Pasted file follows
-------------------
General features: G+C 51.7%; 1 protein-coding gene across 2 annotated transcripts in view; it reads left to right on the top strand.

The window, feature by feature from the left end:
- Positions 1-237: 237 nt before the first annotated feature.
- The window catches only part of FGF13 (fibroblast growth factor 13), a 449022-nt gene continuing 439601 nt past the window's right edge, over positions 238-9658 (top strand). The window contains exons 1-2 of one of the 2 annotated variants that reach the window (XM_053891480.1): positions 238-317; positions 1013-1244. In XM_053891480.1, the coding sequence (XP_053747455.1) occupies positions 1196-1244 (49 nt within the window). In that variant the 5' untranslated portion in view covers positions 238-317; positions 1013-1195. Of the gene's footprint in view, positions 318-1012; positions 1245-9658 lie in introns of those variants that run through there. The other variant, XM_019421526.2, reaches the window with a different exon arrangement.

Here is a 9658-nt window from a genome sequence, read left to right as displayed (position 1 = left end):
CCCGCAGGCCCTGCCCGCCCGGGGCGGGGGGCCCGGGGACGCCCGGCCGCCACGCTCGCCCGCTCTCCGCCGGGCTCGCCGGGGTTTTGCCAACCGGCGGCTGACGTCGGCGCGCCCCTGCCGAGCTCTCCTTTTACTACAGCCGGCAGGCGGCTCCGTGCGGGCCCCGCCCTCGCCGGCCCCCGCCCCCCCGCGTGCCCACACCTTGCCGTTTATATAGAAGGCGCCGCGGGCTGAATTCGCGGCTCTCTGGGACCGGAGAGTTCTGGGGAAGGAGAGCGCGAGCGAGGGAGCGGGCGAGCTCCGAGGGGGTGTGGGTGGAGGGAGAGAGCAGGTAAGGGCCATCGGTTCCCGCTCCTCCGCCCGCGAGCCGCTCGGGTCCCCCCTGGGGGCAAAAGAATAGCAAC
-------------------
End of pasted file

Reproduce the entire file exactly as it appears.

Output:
General features: G+C 51.7%; 1 protein-coding gene across 2 annotated transcripts in view; it reads left to right on the top strand.

The window, feature by feature from the left end:
- Positions 1-237: 237 nt before the first annotated feature.
- The window catches only part of FGF13 (fibroblast growth factor 13), a 449022-nt gene continuing 439601 nt past the window's right edge, over positions 238-9658 (top strand). The window contains exons 1-2 of one of the 2 annotated variants that reach the window (XM_053891480.1): positions 238-317; positions 1013-1244. In XM_053891480.1, the coding sequence (XP_053747455.1) occupies positions 1196-1244 (49 nt within the window). In that variant the 5' untranslated portion in view covers positions 238-317; positions 1013-1195. Of the gene's footprint in view, positions 318-1012; positions 1245-9658 lie in introns of those variants that run through there. The other variant, XM_019421526.2, reaches the window with a different exon arrangement.

Here is a 9658-nt window from a genome sequence, read left to right as displayed (position 1 = left end):
CCCGCAGGCCCTGCCCGCCCGGGGCGGGGGGCCCGGGGACGCCCGGCCGCCACGCTCGCCCGCTCTCCGCCGGGCTCGCCGGGGTTTTGCCAACCGGCGGCTGACGTCGGCGCGCCCCTGCCGAGCTCTCCTTTTACTACAGCCGGCAGGCGGCTCCGTGCGGGCCCCGCCCTCGCCGGCCCCCGCCCCCCCGCGTGCCCACACCTTGCCGTTTATATAGAAGGCGCCGCGGGCTGAATTCGCGGCTCTCTGGGACCGGAGAGTTCTGGGGAAGGAGAGCGCGAGCGAGGGAGCGGGCGAGCTCCGAGGGGGTGTGGGTGGAGGGAGAGAGCAGGTAAGGGCCATCGGTTCCCGCTCCTCCGCCCGCGAGCCGCTCGGGTCCCCCCTGGGGGCAAAAGAATAGCAAC